Former Boise City National Bank, built in 1890

A walk through downtown Boise reveals a variety of gorgeous architectural gems, from the Idaho State Capitol to The Egyptian Theater.

Boise depot
[Boise Depot]

I was lucky to have been hosted on a solo historical walking tour via the Boise Department of Arts and History, but before long, my camera became a whole lot busier than my notepad!

Boise/Idaho State Capitol

If you’re headed to Boise, a downloadable, self-guided walking tour map is available online at Boise Arts and History.

Boise/The Egyptian Theater

The Egyptian Theater

Built in 1927 and designed by Frederick Hummel, The Egyptian Theater was inspired by the Egyptmania that swept the world following the discovery of King Tut’s tomb in 1922.

Boise/The Egyptian Theater

Hummel also visited Grauman’s Egyptian Theater in Hollywood prior to creating a vision for Boise’s theater.

Boise/The Egyptian Theater

At one time, as many as 100 Egyptian style theatres operated in the United States. While some of the details are pure fantasy, others are a bit more in tune with Egyptian history.

Boise/The Egyptian Theater Boise/The Egyptian Theater Boise/The Egyptian Theater

Many interior elements are also open to interpretation, but the best part of the Egyptian is just how awesome it is that these theatres are still standing (in Boise’s case, saved from demolition and nicely renovated) in parts of the country.

Boise/Idaho State Capitol

Idaho State Capitol

It’s pretty hard to miss Idaho’s State Capitol (700 West Jefferson Street). The stately capitol, built in 1905, underwent a two-year restoration between 2007-2009.

Boise/Idaho State Capitol

The lower level houses a collection of historical facts and interesting objects. Here’s where you’ll also find an information desk with brochures to guide you through the four floors.

Boise/Idaho State Capitol

Peek around the corner to see a massive vault door that formerly housed government records, then walk up the gorgeous white marble staircase for an impressive view of the rotunda.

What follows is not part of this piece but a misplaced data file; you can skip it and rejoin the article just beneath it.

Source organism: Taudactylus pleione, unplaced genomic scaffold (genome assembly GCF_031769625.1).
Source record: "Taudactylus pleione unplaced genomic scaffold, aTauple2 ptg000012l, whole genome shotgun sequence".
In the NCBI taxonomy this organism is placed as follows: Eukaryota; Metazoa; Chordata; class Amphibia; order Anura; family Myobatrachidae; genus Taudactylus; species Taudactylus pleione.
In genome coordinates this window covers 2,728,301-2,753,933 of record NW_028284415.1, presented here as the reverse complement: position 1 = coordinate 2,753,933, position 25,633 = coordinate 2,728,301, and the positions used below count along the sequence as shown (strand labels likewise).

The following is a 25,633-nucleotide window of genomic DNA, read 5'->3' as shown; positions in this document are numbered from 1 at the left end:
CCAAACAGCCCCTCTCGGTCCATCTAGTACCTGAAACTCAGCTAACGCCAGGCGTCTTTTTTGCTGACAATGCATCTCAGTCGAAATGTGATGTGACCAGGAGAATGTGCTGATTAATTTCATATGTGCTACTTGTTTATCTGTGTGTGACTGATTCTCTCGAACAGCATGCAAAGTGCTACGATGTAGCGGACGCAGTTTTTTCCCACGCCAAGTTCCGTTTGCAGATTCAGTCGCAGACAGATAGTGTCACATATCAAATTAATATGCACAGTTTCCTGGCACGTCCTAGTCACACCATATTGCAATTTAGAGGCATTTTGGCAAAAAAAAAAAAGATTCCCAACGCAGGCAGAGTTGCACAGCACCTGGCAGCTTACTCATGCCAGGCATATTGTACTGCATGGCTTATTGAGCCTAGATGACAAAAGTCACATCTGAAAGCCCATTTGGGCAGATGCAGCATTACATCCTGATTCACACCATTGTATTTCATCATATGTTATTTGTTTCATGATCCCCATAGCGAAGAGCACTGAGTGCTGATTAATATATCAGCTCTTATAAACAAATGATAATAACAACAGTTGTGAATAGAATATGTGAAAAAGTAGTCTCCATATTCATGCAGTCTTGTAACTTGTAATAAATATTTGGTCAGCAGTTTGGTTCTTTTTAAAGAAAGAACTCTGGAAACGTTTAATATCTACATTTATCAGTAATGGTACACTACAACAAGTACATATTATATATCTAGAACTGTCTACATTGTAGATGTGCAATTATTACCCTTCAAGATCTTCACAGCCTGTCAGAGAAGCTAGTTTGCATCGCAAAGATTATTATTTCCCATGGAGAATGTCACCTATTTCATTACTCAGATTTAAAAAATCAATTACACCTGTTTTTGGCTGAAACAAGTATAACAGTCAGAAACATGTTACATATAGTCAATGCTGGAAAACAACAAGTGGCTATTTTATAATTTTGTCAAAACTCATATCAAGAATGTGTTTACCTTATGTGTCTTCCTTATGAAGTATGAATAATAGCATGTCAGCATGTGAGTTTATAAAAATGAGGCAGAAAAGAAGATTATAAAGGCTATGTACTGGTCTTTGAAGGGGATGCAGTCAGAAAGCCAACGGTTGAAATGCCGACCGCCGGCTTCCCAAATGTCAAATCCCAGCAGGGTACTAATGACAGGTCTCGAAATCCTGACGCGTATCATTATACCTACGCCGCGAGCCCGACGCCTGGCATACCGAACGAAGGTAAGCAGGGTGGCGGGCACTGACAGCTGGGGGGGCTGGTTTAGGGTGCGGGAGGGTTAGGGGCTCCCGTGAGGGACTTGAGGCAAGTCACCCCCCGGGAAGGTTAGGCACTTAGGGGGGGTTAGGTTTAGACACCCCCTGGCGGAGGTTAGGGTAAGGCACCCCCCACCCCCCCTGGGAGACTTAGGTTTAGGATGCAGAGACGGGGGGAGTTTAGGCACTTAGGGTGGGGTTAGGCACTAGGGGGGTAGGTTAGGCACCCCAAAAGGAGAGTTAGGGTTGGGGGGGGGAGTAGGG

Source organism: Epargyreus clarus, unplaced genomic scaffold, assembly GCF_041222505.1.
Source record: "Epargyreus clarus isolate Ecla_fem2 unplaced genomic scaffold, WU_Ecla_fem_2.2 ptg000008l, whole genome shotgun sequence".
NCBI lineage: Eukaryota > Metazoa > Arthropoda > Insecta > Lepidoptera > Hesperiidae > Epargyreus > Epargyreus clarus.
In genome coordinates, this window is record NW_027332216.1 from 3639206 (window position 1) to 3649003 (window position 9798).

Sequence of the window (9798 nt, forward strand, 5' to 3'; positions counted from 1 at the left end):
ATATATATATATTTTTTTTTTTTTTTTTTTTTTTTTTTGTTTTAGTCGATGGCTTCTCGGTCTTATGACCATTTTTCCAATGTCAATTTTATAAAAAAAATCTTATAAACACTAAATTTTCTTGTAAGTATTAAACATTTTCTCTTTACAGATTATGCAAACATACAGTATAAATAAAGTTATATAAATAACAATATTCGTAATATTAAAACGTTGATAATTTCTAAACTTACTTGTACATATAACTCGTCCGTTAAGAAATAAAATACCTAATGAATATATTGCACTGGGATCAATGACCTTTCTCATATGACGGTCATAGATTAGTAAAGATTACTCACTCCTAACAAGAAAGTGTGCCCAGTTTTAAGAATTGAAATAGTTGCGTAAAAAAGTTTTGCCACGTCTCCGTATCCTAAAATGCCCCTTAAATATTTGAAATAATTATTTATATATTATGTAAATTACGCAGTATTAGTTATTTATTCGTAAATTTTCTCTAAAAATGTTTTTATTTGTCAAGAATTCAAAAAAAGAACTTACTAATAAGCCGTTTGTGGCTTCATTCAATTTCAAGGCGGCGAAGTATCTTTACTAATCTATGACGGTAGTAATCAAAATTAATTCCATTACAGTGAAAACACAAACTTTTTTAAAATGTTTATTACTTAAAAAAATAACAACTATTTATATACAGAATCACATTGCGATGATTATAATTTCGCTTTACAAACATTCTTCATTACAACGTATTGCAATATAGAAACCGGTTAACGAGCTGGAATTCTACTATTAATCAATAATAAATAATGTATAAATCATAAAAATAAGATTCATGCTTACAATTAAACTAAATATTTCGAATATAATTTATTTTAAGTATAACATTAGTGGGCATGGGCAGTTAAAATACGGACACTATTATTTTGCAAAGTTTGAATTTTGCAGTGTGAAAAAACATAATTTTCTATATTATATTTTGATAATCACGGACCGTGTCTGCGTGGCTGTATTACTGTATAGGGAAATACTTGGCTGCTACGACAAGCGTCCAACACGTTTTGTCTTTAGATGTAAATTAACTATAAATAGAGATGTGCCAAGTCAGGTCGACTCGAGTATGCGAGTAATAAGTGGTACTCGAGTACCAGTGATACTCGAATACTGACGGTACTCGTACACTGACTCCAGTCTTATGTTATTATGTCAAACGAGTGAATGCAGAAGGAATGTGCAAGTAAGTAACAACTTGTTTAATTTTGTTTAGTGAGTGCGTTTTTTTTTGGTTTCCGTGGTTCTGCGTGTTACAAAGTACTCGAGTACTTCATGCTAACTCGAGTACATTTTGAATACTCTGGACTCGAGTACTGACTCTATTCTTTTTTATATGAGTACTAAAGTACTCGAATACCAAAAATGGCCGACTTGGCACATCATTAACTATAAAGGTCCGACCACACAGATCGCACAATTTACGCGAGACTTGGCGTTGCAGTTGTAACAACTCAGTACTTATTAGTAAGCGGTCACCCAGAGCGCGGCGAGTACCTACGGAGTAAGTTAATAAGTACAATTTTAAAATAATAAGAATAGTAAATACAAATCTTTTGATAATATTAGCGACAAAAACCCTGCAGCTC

Boise/Idaho State Capitol

There’s actually two domes here, supported by 60-foot-high columns: an inner dome of wood and plaster and an outer dome of steel and concrete, roofed with terracotta tiles.

Boise/Idaho State Capitol

When natural light pours in, it’s a beautiful sight.

Boise/Idaho State Capitol

Don’t miss the House and Senate Chambers on the third floor. Both rooms include furnishings that have been designed to resemble the originals.

Boise/Idaho State Capitol
[Senate chambers]

Boise/Empire Building

Empire Building

Construction on the Empire, a beautiful corner building, began in 1909. The Empire houses a bank with old school desks and teller windows.

Boise/Empire Building

The windows on the alley side of the building are all original.

Boise/Idanha Hotel

Idanha Hotel

At 10th and Main, this six-story Chateau style hotel was considered Boise’s first high-rise building when it opened in 1901. Famous Idanha Hotel guests include Theodore Roosevelt and William Howard Taft.

Boise/Idanha Hotel Boise/Idanha Hotel

The architectural style of this colourful building would be perfectly at home in San Francisco.

If you’ve got a sweet tooth, walk up to the equally Instagram-worthy Guru Donuts — they’ve got lots of varieties of offer, including a vegan yeast-raised donut containing flax seed, coconut milk and pure cane sugar.

Boise/Belgravia Building

Belgravia Building

Designed by J.S. Jellison entirely of locally-quarried sandstone, this former Romanesque style apartment block (at Main Street) has been converted to offices, a wine and government-themed restaurant, plus a few hair salons.

Boise/Inside the Belgravia Building
[Capitol Cellars, selected by the Idaho Statesman as Boise’s Best New Restaurant in 2015]

The Belgravia, built in 1904 and nicknamed “The Castle”, recalls Boise’s turn of the century elegance. Talk about solid construction: at basement level, its walls are two feet thick!

Boise/C. W. Moore Park

Next door is C. W. Moore Park, a collection of architectural remnants of old buildings throughout the city. It’s a fun spot to gain an appreciation for the Boise of yesteryear.

Downtown Boise Downtown Boise

I’ve included a couple more shots of old Boise that I encountered during my two-hour stroll. A big thank you to my tour hosts for introducing me to such a historic (and varied) city!

Headed down to the USA from Canada? Consider a data plan from our friends at Roam Mobility. Whenever we’re south of the border, we ditch our carrier’s high fees and make use of Roam’s talk, text and data plans to help navigate roads, keep in touch with family and stay on top of emails. Visit Roam Mobility online for package details.

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